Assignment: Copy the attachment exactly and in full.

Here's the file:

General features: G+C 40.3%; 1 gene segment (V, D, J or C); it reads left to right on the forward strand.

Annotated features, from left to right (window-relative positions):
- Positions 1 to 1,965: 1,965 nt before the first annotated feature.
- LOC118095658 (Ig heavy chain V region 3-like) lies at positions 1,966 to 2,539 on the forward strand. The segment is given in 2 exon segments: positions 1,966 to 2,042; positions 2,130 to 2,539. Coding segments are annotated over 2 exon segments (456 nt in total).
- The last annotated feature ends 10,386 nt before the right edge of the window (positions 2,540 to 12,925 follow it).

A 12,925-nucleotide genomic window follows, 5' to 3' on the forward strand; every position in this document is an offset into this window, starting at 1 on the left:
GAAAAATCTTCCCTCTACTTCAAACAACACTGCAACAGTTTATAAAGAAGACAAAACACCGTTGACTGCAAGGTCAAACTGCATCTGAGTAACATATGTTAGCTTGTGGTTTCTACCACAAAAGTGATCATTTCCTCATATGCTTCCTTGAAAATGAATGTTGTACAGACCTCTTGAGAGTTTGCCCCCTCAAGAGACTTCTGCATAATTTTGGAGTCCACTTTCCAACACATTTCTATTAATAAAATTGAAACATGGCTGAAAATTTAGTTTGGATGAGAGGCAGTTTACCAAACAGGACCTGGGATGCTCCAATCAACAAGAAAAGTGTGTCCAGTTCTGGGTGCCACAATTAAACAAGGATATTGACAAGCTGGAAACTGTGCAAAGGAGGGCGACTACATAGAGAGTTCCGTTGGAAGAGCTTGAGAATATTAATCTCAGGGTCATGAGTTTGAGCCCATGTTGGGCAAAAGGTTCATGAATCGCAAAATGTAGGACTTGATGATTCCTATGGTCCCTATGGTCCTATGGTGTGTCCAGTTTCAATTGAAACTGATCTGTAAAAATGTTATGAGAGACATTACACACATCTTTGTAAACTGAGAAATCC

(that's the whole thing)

General features: G+C 40.3%; 1 gene segment (V, D, J or C); it reads left to right on the forward strand.

Annotated features, from left to right (window-relative positions):
- Positions 1 to 1,965: 1,965 nt before the first annotated feature.
- LOC118095658 (Ig heavy chain V region 3-like) lies at positions 1,966 to 2,539 on the forward strand. The segment is given in 2 exon segments: positions 1,966 to 2,042; positions 2,130 to 2,539. Coding segments are annotated over 2 exon segments (456 nt in total).
- The last annotated feature ends 10,386 nt before the right edge of the window (positions 2,540 to 12,925 follow it).

A 12,925-nucleotide genomic window follows, 5' to 3' on the forward strand; every position in this document is an offset into this window, starting at 1 on the left:
GAAAAATCTTCCCTCTACTTCAAACAACACTGCAACAGTTTATAAAGAAGACAAAACACCGTTGACTGCAAGGTCAAACTGCATCTGAGTAACATATGTTAGCTTGTGGTTTCTACCACAAAAGTGATCATTTCCTCATATGCTTCCTTGAAAATGAATGTTGTACAGACCTCTTGAGAGTTTGCCCCCTCAAGAGACTTCTGCATAATTTTGGAGTCCACTTTCCAACACATTTCTATTAATAAAATTGAAACATGGCTGAAAATTTAGTTTGGATGAGAGGCAGTTTACCAAACAGGACCTGGGATGCTCCAATCAACAAGAAAAGTGTGTCCAGTTCTGGGTGCCACAATTAAACAAGGATATTGACAAGCTGGAAACTGTGCAAAGGAGGGCGACTACATAGAGAGTTCCGTTGGAAGAGCTTGAGAATATTAATCTCAGGGTCATGAGTTTGAGCCCATGTTGGGCAAAAGGTTCATGAATCGCAAAATGTAGGACTTGATGATTCCTATGGTCCCTATGGTCCTATGGTGTGTCCAGTTTCAATTGAAACTGATCTGTAAAAATGTTATGAGAGACATTACACACATCTTTGTAAACTGAGAAATCC